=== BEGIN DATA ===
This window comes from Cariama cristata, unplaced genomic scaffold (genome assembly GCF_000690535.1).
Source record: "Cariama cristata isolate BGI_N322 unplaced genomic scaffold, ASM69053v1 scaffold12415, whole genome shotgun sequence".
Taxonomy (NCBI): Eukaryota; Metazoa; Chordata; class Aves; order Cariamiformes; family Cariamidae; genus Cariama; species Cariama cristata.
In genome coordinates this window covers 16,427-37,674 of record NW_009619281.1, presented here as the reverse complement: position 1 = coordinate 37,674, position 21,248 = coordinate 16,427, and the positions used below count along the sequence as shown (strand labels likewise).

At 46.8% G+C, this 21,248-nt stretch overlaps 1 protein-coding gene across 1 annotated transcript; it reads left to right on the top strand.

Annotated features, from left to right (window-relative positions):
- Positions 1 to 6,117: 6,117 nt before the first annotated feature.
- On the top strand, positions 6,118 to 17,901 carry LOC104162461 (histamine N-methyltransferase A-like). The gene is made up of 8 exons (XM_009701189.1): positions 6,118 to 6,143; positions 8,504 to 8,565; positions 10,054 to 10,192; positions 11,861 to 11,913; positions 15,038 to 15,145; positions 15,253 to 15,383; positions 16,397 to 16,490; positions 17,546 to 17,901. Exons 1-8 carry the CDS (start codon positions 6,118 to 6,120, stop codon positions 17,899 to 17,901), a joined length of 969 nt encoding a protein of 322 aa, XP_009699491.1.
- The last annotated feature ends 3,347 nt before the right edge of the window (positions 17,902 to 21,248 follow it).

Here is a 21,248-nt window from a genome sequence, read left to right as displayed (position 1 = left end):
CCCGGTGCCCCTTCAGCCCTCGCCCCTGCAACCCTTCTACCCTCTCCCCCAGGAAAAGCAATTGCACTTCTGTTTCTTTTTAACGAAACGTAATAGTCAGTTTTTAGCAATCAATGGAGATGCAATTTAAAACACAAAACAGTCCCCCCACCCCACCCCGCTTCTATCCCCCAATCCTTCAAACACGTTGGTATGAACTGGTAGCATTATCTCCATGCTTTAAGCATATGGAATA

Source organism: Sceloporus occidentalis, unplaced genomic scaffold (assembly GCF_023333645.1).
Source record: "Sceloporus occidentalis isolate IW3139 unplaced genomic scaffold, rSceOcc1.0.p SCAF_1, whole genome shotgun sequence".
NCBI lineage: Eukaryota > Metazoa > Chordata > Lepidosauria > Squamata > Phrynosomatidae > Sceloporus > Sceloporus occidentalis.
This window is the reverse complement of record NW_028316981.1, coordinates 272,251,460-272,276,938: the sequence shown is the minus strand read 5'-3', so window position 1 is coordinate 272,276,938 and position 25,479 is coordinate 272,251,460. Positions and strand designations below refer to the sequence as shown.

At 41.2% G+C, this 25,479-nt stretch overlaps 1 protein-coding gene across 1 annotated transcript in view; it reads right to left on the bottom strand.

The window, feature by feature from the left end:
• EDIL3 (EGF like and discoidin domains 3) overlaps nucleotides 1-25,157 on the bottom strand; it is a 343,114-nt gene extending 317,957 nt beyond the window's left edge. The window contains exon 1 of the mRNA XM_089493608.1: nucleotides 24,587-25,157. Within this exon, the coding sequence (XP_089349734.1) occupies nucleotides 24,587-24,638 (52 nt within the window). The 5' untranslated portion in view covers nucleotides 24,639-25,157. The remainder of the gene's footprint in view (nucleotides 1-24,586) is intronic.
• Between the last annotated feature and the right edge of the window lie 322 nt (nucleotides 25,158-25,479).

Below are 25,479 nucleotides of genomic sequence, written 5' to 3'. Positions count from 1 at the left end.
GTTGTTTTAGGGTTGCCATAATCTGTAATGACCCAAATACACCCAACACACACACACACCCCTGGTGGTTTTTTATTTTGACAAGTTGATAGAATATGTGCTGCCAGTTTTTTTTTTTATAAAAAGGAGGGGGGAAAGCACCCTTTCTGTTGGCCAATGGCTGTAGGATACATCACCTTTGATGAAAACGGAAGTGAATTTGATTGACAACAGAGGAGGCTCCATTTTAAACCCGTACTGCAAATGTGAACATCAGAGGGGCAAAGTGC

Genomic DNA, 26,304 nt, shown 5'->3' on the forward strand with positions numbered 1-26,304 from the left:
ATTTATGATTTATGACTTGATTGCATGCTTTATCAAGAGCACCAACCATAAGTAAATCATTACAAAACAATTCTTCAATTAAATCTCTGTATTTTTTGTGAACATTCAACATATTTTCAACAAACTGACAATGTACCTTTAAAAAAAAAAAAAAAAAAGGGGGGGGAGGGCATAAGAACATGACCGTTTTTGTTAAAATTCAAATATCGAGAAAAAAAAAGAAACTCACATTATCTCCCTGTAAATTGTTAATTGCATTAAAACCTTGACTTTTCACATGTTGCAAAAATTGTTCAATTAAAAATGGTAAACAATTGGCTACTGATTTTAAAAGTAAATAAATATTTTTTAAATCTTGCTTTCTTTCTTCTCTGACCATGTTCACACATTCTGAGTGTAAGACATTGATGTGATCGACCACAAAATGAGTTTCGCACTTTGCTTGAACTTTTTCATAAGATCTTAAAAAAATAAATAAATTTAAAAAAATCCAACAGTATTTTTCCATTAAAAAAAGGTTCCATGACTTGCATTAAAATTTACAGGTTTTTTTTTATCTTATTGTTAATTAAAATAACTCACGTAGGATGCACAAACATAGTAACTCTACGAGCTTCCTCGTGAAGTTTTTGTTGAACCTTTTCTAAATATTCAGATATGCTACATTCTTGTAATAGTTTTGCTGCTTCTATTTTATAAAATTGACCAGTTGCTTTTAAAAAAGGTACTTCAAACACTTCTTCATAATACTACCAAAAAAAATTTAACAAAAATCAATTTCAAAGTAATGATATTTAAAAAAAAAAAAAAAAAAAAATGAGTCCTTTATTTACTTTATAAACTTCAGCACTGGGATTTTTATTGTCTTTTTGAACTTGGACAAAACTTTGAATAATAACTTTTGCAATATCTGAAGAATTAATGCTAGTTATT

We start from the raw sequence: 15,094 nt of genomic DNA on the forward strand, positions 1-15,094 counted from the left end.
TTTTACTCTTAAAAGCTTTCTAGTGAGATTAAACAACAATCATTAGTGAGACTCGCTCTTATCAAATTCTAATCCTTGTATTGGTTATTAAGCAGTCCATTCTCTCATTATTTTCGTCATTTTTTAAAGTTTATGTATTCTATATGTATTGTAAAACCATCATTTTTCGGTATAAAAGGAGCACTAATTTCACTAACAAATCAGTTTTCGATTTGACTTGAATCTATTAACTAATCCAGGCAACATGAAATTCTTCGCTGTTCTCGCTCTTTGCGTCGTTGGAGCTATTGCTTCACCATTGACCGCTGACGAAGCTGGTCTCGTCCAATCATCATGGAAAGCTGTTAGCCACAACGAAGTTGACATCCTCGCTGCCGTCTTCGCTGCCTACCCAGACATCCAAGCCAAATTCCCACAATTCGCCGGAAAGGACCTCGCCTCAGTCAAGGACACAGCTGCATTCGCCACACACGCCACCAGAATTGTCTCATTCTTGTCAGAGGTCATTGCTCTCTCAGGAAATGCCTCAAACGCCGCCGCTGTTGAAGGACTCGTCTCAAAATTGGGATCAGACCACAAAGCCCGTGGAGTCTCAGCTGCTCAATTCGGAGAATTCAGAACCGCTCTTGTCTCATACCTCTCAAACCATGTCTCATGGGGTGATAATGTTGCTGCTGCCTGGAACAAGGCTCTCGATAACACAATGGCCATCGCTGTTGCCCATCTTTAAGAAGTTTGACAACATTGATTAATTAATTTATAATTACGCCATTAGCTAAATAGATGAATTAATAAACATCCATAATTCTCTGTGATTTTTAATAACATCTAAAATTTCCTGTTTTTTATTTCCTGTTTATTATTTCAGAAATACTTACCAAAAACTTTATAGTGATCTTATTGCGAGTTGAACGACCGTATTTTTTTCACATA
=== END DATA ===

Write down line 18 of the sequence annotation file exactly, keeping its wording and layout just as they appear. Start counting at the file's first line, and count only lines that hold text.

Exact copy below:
• EDIL3 (EGF like and discoidin domains 3) overlaps nucleotides 1-25,157 on the bottom strand; it is a 343,114-nt gene extending 317,957 nt beyond the window's left edge. The window contains exon 1 of the mRNA XM_089493608.1: nucleotides 24,587-25,157. Within this exon, the coding sequence (XP_089349734.1) occupies nucleotides 24,587-24,638 (52 nt within the window). The 5' untranslated portion in view covers nucleotides 24,639-25,157. The remainder of the gene's footprint in view (nucleotides 1-24,586) is intronic.